Beijing’s systematic effort to shrink the Uighur population has utilized mandatory pregnancy checks, forced implementation of intrauterine devices, forced abortions, and sterilization, according to research by Adrian Zenz, one of the world’s leading scholars on China.

Birthrates in the Uighurs’ home province of Xinjiang dropped 24% over the past year, while they fell 4.2% nationally. The CCP has relaxed restrictions on how many children members of the country’s Han Chinese majority can have, but that doesn’t seem to apply to Uighurs. Even more alarming, birthrates in the Uighur strongholds of Hotan and Kashgar plunged 60% from 2015 to 2018. Those figures, coinciding with policies that include mass incarceration in concentration camps and policing Uighur pregnancies, can’t be coincidence.

Gulnar Omirzakh, a Uighur woman who was forced to attend re-education classes for having too many children, expressed such fears to the Associated Press: “God bequeaths children on you. To prevent people from having children is wrong…They want to destroy us as a people.”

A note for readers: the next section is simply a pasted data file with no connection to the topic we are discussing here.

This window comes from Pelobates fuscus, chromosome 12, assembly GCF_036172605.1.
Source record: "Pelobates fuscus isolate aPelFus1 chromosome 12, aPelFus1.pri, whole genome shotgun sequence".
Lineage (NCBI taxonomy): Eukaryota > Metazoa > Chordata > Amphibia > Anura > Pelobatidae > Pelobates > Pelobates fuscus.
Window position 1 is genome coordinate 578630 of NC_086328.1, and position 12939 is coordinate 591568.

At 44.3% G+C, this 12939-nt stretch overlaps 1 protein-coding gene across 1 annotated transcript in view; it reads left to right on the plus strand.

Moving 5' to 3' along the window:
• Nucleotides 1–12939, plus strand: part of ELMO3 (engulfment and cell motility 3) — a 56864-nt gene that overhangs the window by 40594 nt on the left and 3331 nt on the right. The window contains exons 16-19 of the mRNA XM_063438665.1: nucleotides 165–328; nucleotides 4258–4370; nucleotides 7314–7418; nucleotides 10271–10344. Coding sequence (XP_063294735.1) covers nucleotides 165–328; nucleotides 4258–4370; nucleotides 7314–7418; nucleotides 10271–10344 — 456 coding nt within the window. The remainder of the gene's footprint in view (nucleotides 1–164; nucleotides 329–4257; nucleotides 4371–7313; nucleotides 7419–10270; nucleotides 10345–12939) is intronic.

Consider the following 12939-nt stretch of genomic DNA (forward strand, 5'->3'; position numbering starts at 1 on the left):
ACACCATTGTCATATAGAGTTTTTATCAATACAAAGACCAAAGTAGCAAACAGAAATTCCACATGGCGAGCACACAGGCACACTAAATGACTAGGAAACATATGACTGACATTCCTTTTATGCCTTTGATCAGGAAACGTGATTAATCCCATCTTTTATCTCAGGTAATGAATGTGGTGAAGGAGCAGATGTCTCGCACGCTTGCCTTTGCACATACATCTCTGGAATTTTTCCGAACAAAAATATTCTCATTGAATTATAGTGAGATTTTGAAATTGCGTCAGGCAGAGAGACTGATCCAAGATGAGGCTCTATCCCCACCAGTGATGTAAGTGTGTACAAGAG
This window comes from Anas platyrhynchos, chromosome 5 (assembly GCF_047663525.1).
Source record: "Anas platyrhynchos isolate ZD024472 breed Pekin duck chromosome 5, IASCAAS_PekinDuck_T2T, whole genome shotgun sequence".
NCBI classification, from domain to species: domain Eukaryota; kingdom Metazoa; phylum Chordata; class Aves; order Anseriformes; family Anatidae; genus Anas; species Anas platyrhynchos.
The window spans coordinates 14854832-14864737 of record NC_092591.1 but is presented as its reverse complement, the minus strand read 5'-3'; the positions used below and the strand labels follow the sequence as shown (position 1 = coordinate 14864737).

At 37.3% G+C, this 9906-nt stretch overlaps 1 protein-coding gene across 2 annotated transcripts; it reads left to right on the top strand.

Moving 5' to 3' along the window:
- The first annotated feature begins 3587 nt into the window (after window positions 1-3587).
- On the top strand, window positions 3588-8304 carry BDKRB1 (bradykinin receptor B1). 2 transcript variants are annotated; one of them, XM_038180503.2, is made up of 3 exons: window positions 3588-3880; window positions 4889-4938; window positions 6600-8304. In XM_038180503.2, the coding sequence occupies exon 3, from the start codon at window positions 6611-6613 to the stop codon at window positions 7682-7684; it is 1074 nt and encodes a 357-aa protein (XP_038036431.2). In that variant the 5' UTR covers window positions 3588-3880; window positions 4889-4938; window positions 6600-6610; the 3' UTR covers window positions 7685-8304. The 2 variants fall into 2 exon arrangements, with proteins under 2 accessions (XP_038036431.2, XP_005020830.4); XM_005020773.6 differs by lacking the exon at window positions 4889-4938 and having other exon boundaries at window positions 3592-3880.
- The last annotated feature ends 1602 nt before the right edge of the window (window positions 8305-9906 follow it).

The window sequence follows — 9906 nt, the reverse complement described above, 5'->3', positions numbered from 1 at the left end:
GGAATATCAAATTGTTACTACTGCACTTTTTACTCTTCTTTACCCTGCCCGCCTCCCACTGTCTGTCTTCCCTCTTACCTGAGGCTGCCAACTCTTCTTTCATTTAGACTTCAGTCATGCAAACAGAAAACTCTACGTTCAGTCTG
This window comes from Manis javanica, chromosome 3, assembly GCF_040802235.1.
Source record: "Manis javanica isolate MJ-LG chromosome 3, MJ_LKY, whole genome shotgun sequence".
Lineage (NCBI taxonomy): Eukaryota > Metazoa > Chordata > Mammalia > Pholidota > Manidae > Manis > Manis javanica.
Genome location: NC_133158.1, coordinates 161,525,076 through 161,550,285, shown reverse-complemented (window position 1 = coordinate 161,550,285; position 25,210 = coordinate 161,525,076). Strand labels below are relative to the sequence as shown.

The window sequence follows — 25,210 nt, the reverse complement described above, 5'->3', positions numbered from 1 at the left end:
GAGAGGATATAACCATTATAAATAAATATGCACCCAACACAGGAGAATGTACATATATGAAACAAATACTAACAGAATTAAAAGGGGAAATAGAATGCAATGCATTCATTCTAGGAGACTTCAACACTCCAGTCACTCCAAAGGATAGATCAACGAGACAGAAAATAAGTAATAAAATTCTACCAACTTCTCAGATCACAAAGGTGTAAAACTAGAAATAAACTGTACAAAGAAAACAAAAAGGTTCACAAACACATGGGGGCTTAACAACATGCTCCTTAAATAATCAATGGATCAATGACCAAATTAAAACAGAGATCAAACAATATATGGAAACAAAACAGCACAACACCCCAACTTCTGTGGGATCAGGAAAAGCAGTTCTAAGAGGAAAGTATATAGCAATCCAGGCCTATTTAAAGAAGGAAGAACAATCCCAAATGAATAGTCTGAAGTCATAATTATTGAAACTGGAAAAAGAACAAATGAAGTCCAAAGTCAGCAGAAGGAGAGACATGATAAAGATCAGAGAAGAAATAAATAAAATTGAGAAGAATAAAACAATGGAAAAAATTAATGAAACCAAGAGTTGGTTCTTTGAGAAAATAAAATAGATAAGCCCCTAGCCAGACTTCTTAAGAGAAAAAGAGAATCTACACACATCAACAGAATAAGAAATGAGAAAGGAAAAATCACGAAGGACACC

Last fall, a different example of CCP tyranny – quashing Hong Kong democracy protests – unintentionally placed the spotlight on the NBA and Uighurs. Houston Rockets executive Daryl Morey ignited tensions between the league and China when he tweeted his support for protestors. Beijing demanded Morey’s firing. 

While the NBA refused, the league’s overall response to China (which was set to host a series of exhibition games) was lackluster from a democratic-values perspective. Even the league’s biggest star, LeBron James, suggested people like Morey were either “misinformed or not really educated on the situation” for voicing support of Hong Kong freedom activists.

American fans took matters into their own hands. If the league and its stars refused to discuss the CCP’s human rights abuses in Hong Kong, they would show their support via signs and clothing with messages during games. Remarkably, fans went beyond demonstrating solidarity with Hong Kong. They also displayed signs saying “Google Uighurs.”